Sharing and Growth

2014 liam revisits aesch

A few days ago I passed by this beautiful old farmhouse. It was my very first home in Switzerland. I shared our half of the house with five amazing people who showed me what family and friendship are all about. We inspired each other, and were there for each other. Even though I stayed for only one year, I learned more than ever before.

Super 8

2014 oma on super 8

I spent the last few days visiting family. it’s funny how we react to extremes. My dad grew up surrounded by family as far as the eye could see – parents, uncles, aunts, cousins… Since then, what he craves most is simply to be alone.
I grew up having hardly any family at all. I have come to love my independence but, unlike my dad, I am aiming for a healthy balance. I feel happy connecting with relatives I have always liked but never had much opportunity to spend time with. Listening to their stories inspires me and makes my heart soar.
This last weekend, three generations sat together and watched Super 8 movies of family events reaching as far back as thirty years ago. Photographs can never live up to moving pictures. Seeing my grandma talk animatedly and smile was amazing. I wanted to reach into that silver screen and pull her out for just an instant to smack one last kiss onto her warm, wrinkly, old cheeks.
Seeing myself was interesting as well. I wore clothes way too big, in an attempt to hide my burgeoning bosom. Quite frankly, I looked a bit like a balloon.
Far more interesting however, was to see my posture, my smile and mannerisms. It confirmed what I already knew: I haven’t changed much at all. I was homeless in the wrong body, but I was always Liam. I still laugh the same, love the same, move the same… but since those childhood and teenage years, I have come home in every sense of the word.
Lounging on the couch with my partner and my relatives, hearing everyone laughing and seeing them point each other out in the movies was a grand experience.
I was humbled by the open-mindedness of everyone as well. Here they were, right next to me in my adult, male shape and form, and every so often my wonderful aunt or someone else would exclaim happily, “Ah look, there you are Liam.” all the while pointing at the big-boobed teenaged girl on screen.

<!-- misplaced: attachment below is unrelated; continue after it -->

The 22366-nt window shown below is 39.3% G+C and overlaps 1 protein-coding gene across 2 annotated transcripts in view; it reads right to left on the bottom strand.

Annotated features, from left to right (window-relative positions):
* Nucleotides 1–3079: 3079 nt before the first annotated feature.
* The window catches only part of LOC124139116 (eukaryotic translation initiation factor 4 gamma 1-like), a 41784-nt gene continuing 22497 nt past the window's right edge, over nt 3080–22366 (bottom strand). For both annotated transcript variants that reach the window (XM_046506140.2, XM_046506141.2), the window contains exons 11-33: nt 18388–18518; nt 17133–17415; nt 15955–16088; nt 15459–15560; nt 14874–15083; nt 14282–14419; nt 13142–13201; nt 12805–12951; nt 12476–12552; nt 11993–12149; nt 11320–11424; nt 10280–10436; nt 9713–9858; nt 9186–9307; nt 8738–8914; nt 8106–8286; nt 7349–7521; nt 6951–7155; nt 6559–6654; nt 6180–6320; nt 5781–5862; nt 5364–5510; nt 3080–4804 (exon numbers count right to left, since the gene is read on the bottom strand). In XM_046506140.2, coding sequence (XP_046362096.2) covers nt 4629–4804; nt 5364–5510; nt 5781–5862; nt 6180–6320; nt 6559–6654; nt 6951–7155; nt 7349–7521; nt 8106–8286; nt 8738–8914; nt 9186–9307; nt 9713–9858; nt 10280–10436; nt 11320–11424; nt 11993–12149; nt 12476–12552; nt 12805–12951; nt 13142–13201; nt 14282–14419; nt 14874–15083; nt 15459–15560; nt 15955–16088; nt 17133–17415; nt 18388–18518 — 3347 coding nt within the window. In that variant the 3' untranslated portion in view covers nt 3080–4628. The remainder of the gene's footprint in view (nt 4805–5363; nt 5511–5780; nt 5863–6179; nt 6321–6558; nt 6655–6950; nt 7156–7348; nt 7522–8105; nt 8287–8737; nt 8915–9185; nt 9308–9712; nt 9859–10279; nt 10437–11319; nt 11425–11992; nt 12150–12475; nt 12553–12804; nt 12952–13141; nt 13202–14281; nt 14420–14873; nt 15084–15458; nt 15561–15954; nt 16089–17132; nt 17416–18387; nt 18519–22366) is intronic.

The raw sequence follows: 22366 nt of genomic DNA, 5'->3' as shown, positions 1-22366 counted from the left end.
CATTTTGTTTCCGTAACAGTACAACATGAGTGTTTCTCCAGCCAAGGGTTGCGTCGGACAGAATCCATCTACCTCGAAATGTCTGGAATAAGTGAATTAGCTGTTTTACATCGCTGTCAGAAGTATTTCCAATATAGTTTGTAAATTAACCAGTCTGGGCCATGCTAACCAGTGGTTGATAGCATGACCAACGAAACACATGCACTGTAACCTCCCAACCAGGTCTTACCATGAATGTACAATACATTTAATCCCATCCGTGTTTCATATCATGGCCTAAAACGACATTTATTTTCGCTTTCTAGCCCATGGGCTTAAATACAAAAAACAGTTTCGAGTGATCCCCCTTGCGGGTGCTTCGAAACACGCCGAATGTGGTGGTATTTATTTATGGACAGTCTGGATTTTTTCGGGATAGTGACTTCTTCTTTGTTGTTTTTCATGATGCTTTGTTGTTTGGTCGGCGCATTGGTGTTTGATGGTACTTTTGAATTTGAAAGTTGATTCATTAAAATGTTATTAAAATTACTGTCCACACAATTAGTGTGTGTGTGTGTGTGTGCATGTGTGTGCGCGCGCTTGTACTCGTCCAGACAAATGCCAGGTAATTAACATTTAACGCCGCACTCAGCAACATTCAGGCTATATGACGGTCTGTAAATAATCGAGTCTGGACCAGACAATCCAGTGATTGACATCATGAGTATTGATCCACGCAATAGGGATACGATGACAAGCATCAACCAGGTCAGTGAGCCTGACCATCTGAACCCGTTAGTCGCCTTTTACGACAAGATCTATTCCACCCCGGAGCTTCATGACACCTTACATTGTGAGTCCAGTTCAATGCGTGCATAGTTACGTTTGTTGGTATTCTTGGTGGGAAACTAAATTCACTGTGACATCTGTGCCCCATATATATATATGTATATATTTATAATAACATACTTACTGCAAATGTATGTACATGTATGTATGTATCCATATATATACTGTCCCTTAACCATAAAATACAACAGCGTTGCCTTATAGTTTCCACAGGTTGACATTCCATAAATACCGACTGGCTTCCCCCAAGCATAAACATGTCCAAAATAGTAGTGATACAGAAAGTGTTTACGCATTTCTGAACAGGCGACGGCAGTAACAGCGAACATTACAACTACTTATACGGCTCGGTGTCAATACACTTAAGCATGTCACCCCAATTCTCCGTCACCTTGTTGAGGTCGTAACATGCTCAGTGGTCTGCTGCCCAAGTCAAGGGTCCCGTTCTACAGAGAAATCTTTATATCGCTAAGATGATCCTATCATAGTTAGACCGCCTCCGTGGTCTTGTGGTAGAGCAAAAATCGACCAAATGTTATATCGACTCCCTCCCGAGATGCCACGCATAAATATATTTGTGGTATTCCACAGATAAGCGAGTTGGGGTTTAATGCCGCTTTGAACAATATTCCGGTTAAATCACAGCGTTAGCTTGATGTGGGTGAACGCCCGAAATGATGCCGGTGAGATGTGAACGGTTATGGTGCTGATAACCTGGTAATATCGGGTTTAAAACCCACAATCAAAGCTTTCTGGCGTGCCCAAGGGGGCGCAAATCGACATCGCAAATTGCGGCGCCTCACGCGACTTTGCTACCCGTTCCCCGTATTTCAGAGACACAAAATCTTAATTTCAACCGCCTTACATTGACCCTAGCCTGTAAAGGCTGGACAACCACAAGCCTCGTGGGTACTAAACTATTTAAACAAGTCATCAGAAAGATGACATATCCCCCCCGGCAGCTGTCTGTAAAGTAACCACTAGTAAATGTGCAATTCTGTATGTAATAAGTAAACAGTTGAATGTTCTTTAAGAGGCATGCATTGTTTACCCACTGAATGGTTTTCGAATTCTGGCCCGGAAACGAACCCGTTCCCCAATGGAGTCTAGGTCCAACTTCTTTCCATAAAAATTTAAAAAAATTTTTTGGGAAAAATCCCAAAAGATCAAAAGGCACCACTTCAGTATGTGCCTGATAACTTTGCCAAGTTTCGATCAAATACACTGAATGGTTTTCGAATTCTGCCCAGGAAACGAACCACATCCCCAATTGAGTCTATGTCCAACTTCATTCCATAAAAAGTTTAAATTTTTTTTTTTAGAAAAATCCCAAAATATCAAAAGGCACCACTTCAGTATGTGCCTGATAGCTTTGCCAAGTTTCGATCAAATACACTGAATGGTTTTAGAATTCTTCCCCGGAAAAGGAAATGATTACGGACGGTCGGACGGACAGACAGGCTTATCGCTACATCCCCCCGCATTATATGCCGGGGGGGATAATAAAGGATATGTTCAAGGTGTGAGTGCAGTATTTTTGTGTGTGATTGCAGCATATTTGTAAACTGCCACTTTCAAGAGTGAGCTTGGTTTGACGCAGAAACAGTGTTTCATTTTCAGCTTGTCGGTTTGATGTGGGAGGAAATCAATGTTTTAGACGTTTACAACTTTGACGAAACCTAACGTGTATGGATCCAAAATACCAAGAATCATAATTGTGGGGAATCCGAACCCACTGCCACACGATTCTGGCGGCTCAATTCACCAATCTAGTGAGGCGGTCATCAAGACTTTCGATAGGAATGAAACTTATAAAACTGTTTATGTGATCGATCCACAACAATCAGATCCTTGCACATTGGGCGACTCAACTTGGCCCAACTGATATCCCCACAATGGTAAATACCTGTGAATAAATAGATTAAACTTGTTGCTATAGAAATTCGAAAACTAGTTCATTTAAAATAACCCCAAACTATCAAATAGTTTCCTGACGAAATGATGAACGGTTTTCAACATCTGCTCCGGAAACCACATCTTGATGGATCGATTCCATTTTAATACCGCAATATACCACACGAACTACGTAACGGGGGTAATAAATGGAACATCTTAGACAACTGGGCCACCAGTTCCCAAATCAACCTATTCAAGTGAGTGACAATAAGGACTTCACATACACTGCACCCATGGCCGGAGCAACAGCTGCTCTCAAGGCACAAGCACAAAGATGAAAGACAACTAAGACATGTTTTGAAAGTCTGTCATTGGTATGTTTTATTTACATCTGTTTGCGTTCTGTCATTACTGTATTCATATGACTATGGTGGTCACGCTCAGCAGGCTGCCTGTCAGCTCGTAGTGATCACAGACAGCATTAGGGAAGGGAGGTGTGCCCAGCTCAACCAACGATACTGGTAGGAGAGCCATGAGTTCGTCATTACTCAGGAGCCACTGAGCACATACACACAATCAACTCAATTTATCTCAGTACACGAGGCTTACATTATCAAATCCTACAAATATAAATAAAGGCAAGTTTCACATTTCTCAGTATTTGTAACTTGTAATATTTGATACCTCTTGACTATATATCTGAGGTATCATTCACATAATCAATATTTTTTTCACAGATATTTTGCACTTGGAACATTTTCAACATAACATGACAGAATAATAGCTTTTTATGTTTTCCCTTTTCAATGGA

Is there anything more beautiful than to be accepted exactly as who you are?

Writing in the Sun

Sunshine in Zug 2014

This is my workspace for today, and all while visiting treasured friends in Zug, Switzerland. I am now working parallel on my 4th and 5th draft. Lots of revision to be done. I am still amazed by how crap my 3rd draft was…
My lecturers at the art academy taught me well many years ago: Don’t be satisfied with your work too quickly. Even if it seems to be good enough – revise, revise, revise. But then of course, you need to know when to stop so you don’t overshoot the mark. Happy Sunday everyone. Sending you sunshine from gorgeous Zug!

James Bond

1997 dressed up metropol

This picture was taken only days after I came out at my workplace and announced, “I am actually a man and would like to be called Liam from now on.” Everyone embraced who I was. My employer gracefully ignored my big boobs and sent me to the tailor to get my very first tailor-made suit. All thumbs, I never managed to tie my own ties. But, thanks to the lovely ladies at the ticket office who helped me every day, I was just a short step away from looking as dashing as James Bond.

Oma

1987 oma and frau schmid

This is my oma (German for grandma) with her best friend. Oma left us on 26th December 1996. Today, she would have turned 105 years old. Whatever happens, she will always live on in my memories – and in all of yours, I hope.
My book will be dedicated to her. Everything you will read will be in large part thanks to Frida Klenk – my amazing, irreplaceable oma. Throughout my youth she was always there for me, lifting me up with her gracious heart, her strength, her smile and her undefeatable optimism. Happy birthday Oma! Thanks for helping me grow into the positive force I am today. I am sending you the biggest hug imaginable. I love you.